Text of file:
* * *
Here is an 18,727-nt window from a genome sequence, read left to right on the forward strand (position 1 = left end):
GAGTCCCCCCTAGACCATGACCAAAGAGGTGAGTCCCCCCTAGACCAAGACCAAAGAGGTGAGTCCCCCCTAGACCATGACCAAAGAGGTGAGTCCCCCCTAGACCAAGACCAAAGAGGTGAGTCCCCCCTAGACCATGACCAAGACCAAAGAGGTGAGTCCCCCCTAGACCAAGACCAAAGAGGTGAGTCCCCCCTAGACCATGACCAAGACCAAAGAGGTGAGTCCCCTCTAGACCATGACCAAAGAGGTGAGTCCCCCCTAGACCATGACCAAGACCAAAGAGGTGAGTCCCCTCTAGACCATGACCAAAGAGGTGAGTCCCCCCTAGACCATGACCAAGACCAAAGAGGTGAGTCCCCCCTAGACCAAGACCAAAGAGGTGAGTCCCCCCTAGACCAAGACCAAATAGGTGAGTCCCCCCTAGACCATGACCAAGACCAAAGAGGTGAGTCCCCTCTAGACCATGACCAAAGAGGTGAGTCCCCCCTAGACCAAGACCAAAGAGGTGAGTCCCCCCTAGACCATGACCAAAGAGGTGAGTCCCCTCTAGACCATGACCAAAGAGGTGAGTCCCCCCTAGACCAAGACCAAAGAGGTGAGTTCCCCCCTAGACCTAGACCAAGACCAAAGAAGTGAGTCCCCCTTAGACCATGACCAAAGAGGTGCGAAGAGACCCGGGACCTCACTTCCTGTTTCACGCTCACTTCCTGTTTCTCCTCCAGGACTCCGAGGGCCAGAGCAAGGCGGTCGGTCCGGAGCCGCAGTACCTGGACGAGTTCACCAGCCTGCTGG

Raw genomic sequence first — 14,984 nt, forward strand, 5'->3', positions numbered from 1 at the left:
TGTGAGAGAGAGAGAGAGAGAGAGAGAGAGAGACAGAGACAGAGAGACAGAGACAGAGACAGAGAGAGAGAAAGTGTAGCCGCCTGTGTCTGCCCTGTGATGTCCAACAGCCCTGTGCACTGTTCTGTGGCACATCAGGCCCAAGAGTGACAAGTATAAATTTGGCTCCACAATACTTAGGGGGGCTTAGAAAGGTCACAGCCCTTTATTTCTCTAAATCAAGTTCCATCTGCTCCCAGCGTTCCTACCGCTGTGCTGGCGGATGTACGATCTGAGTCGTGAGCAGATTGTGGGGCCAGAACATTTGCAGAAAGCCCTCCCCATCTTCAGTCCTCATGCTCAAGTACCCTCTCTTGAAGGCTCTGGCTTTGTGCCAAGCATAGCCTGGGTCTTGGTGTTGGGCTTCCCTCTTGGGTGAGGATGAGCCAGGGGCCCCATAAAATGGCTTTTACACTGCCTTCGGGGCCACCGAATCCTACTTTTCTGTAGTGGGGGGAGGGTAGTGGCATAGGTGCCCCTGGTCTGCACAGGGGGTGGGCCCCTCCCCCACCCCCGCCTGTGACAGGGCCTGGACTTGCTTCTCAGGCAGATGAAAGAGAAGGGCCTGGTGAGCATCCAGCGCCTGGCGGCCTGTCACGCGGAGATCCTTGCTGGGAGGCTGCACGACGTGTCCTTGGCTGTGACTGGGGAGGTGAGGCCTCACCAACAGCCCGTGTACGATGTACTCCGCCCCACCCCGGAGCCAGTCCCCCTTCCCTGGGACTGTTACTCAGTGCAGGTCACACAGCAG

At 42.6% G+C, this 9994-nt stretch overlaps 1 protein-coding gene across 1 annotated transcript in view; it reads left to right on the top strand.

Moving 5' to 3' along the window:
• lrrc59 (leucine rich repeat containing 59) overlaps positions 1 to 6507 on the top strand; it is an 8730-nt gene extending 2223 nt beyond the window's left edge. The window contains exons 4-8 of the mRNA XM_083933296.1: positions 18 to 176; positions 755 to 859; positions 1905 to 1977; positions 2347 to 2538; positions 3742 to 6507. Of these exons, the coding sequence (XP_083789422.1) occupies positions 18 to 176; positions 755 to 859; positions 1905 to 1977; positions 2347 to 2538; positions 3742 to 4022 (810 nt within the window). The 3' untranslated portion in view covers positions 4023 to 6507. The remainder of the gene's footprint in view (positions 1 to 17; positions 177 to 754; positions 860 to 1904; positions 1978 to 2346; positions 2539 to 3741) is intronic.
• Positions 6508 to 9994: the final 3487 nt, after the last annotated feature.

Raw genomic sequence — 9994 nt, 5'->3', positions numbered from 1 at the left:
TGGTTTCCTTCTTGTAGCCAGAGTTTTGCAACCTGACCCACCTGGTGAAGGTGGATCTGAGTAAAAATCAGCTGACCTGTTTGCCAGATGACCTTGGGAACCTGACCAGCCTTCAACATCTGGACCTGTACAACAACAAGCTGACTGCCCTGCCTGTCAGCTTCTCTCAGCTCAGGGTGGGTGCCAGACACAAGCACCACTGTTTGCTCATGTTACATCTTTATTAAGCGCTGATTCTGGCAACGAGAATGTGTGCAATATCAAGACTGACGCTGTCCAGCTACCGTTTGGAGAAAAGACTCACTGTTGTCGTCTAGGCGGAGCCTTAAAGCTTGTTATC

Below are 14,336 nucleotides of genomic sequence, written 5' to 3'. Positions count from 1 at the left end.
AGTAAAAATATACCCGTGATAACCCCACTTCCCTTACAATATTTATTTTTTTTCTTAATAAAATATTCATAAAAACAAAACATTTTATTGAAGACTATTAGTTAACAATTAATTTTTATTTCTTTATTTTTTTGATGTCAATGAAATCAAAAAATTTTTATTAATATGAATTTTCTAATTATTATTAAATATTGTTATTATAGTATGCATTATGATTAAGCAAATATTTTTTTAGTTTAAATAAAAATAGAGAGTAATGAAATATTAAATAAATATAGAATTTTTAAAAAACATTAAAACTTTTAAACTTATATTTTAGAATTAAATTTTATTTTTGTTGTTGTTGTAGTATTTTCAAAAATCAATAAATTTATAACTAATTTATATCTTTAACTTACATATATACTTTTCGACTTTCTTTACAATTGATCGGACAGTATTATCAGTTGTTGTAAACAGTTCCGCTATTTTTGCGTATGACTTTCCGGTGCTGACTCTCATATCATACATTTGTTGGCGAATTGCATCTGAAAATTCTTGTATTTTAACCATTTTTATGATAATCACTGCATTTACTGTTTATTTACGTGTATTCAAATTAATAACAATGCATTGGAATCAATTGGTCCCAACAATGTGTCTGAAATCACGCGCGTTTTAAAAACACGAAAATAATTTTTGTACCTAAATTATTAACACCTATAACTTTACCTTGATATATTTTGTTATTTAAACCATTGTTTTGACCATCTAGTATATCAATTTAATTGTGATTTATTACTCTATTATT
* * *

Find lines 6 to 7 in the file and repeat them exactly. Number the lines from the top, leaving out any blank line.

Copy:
Moving 5' to 3' along the window:
• lrrc59 (leucine rich repeat containing 59) overlaps positions 1 to 6507 on the top strand; it is an 8730-nt gene extending 2223 nt beyond the window's left edge. The window contains exons 4-8 of the mRNA XM_083933296.1: positions 18 to 176; positions 755 to 859; positions 1905 to 1977; positions 2347 to 2538; positions 3742 to 6507. Of these exons, the coding sequence (XP_083789422.1) occupies positions 18 to 176; positions 755 to 859; positions 1905 to 1977; positions 2347 to 2538; positions 3742 to 4022 (810 nt within the window). The 3' untranslated portion in view covers positions 4023 to 6507. The remainder of the gene's footprint in view (positions 1 to 17; positions 177 to 754; positions 860 to 1904; positions 1978 to 2346; positions 2539 to 3741) is intronic.